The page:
As weak as it is, the ransomware economy appears to be slowly regaining momentum. At least, that’s how things look on the arena of targeted attacks, where the preys are either specific organizations or countries. The Nozelesn ransomware campaign, which broke out recently, exemplifies this tendency as it mainly focuses on infecting users in Poland.
What is the Nozelesn ransomware?
Whatever the name could mean, Nozelesn is a competently coded sample of blackmail malware used primarily in targeted attacks. It was first reported in early July 2018 and has since infected numerous home users and organizations in Poland, demonstrating its targeted essence. For the record, though, some users have been hit outside the country, which is a predictable collateral damage in these waves. Perhaps the accidental victims share some files with the intended ones in the cloud. Anyway, the original run of the attacks was mostly deployed using spam. The crooks sent out a bevy of spoof emails camouflaged as DHL invoices, where the attached file triggered the infestation chain on recipients’ machines.
In case this social engineering trick works out and the user gullibly opens the embedded fake invoice, the Nozelesn ransomware payload will be executed in a surreptitious way, with hardly any chance of detection. Then, the offending code will initiate a major scan for data on the host as well as external drives and network shares, both mapped and unmapped. Every object found during this scan will become encrypted. There are scarce details at this point about the exact encryption algorithm being applied, but it’s most likely a fusion of symmetric AES (Advanced Encryption Standard) and asymmetric RSA cipher. The crypto implementation appears to be done right, so there is currently no free fix for this predicament.
Not only do the encrypted files change on the inside, but their external manifestation undergoes a modification, too. The filenames get the .nozelesn string concatenated to them, so a sample one named Report.pdf will morph into Report.pdf.nozelesn. In order to give the victim some clues on what to do with the numerous weird objects that suddenly replaced their personal files, the virus adds a ransom note named HOW_FIX_NOZELESN_FILES.htm to the desktop. Just like the average how-to in crypto extortion scenarios, this one starts with a warning phrase, namely, “All files including videos, photos and documents on your computer are encrypted by nozelesn ransomware.” It also provides three steps to decrypt files, emphasizing that it will cost money.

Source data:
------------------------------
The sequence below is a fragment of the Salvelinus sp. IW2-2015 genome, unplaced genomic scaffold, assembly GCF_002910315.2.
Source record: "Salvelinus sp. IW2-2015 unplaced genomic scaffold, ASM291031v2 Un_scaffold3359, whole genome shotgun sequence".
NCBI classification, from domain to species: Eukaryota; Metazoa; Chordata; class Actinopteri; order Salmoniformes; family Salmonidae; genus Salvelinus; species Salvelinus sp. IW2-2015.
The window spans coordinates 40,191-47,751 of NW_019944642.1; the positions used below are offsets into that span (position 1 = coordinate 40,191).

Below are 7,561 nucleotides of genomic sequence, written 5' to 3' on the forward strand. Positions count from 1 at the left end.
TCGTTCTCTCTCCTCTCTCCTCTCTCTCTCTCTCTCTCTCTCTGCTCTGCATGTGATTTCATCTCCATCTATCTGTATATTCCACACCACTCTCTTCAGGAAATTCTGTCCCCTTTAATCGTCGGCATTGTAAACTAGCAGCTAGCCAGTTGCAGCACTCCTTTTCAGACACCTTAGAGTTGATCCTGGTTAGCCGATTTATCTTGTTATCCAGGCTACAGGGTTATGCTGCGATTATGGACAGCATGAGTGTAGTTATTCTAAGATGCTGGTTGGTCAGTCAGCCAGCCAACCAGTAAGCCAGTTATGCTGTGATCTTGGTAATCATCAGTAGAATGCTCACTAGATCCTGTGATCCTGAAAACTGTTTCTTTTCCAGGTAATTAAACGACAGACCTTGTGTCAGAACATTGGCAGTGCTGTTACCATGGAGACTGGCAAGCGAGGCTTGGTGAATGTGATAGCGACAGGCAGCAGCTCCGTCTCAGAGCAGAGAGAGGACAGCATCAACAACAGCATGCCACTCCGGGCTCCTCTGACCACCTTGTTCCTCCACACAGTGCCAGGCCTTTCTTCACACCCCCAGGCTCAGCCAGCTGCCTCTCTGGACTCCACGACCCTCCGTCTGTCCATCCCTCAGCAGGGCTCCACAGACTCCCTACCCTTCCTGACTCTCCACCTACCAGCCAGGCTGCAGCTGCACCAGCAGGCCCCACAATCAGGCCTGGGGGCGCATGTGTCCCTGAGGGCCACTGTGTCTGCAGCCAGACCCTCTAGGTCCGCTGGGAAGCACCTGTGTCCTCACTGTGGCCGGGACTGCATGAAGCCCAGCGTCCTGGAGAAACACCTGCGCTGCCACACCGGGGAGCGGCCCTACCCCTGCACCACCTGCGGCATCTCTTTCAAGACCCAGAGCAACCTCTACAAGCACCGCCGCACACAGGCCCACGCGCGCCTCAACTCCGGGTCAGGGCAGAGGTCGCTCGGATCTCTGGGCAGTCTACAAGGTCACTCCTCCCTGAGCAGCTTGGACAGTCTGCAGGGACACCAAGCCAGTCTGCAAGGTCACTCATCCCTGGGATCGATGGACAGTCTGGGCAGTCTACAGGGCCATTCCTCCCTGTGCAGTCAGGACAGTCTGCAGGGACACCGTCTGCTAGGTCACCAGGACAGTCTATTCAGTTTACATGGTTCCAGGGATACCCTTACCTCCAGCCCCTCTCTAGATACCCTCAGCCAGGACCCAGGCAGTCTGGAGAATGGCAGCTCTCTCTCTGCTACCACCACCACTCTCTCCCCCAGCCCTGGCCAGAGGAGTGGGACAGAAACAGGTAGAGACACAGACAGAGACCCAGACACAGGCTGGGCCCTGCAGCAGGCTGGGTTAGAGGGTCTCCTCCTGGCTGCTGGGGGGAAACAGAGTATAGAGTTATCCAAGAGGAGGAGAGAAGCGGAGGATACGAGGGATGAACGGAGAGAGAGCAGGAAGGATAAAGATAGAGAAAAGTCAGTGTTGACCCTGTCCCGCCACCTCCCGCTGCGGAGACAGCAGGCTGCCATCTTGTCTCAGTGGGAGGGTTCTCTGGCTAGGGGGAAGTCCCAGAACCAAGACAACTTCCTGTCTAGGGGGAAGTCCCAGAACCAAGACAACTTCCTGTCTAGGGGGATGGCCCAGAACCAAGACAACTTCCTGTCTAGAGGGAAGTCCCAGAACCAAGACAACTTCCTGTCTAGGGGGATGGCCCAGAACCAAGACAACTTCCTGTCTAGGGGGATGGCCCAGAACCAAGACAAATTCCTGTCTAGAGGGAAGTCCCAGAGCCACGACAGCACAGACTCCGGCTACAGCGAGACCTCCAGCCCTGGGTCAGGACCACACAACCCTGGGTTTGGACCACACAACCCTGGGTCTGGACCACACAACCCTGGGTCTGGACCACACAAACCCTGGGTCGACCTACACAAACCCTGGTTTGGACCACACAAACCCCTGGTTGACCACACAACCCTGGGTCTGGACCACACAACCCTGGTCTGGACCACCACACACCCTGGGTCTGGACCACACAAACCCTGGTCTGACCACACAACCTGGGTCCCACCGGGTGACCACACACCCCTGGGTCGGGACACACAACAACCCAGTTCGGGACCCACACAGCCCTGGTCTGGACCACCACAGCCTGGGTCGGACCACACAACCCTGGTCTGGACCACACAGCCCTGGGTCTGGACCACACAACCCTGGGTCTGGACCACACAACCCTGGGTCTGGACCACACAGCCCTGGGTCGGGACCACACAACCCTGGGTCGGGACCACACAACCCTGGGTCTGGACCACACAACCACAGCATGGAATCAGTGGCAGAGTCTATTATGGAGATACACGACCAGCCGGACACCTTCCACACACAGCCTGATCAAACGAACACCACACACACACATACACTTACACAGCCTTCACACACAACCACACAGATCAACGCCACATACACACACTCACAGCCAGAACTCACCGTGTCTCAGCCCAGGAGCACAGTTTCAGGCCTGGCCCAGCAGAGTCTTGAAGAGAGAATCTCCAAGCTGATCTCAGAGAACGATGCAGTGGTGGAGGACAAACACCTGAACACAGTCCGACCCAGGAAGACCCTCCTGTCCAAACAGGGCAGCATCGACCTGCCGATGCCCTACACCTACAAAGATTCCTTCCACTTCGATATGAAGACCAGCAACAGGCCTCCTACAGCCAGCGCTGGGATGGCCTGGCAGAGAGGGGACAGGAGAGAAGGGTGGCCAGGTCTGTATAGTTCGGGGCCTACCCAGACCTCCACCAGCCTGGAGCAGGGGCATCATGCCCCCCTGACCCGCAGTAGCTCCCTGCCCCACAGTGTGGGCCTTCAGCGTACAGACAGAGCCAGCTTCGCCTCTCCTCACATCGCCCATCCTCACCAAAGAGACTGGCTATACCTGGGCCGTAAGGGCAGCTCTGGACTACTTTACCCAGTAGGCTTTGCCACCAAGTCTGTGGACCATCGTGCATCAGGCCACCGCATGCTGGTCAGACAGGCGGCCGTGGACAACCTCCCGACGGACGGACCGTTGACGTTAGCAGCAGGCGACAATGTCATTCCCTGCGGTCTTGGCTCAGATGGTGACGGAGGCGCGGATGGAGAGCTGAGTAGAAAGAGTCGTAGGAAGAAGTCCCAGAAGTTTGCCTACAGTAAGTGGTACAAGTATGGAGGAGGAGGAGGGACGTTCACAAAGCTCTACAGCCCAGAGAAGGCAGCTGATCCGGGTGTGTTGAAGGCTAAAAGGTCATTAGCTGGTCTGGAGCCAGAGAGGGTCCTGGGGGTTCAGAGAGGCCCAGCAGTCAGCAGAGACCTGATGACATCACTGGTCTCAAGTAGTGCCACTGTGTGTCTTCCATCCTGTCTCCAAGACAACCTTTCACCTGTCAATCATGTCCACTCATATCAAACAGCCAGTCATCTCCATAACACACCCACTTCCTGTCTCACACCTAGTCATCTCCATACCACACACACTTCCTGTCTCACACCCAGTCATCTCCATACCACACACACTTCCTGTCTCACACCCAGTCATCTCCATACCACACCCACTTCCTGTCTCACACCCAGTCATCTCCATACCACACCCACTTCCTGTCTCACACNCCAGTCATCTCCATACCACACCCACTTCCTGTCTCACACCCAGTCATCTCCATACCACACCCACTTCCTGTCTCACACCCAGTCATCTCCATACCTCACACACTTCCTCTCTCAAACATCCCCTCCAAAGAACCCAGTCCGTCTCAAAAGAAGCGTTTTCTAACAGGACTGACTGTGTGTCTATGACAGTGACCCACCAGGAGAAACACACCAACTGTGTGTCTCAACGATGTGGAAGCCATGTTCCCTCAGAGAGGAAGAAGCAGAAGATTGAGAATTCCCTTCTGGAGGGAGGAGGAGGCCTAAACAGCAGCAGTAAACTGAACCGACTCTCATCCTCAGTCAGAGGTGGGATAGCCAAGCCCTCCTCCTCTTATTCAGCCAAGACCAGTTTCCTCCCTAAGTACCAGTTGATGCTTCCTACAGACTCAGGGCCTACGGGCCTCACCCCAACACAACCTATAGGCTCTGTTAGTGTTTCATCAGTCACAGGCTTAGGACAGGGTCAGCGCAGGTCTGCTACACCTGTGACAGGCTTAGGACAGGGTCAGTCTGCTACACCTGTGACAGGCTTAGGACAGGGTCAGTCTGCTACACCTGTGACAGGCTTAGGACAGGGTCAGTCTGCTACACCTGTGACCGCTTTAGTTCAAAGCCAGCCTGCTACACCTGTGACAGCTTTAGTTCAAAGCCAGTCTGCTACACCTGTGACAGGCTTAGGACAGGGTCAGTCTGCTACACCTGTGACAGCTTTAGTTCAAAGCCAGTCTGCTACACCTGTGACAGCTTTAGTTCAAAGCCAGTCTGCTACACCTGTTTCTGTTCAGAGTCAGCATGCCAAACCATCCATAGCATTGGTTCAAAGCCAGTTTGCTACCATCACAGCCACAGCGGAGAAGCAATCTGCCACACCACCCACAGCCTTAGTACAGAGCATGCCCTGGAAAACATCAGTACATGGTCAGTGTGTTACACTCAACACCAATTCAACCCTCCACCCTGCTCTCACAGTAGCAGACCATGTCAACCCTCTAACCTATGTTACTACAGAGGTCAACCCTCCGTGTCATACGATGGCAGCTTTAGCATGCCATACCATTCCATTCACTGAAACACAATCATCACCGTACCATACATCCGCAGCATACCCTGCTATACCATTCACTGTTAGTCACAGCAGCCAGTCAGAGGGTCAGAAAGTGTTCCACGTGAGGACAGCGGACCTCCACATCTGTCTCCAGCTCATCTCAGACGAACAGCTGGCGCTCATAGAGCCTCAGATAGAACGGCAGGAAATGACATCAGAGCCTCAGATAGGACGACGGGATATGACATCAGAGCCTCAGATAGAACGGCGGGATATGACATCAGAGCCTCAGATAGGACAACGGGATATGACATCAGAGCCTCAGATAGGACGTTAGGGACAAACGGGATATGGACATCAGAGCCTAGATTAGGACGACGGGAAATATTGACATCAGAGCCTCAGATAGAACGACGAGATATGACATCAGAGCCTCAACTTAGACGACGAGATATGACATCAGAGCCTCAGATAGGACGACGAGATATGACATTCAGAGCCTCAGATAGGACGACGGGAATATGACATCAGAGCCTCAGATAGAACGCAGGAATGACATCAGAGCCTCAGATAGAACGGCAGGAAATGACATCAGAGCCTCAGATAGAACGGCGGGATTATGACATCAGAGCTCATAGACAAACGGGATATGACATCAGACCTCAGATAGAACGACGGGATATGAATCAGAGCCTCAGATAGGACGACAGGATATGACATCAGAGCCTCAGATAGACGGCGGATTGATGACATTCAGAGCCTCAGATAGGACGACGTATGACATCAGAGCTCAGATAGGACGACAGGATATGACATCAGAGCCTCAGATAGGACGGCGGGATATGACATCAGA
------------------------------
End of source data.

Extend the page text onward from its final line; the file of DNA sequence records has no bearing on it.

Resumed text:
Ultimately, the victim is forwarded to a Tor page called “Nozelesn decryption cabinet”. It demands 0.1 BTC, worth about 650 USD, for the secret key that will supposedly help decrypt files. Moving on with the payment is a terribly cold comfort, though, even if the criminals’ decryption routine works. The most important thing recommended in the Nozelesn ransomware raid scenario is to first try all the options that don’t involve interacting with the attackers. The part below will shed light on those methods.
Nozelesn ransomware automatic removal
Extermination of this ransomware can be efficiently accomplished with reliable security software. Sticking to the automatic cleanup technique ensures that all components of the infection get thoroughly wiped from your system.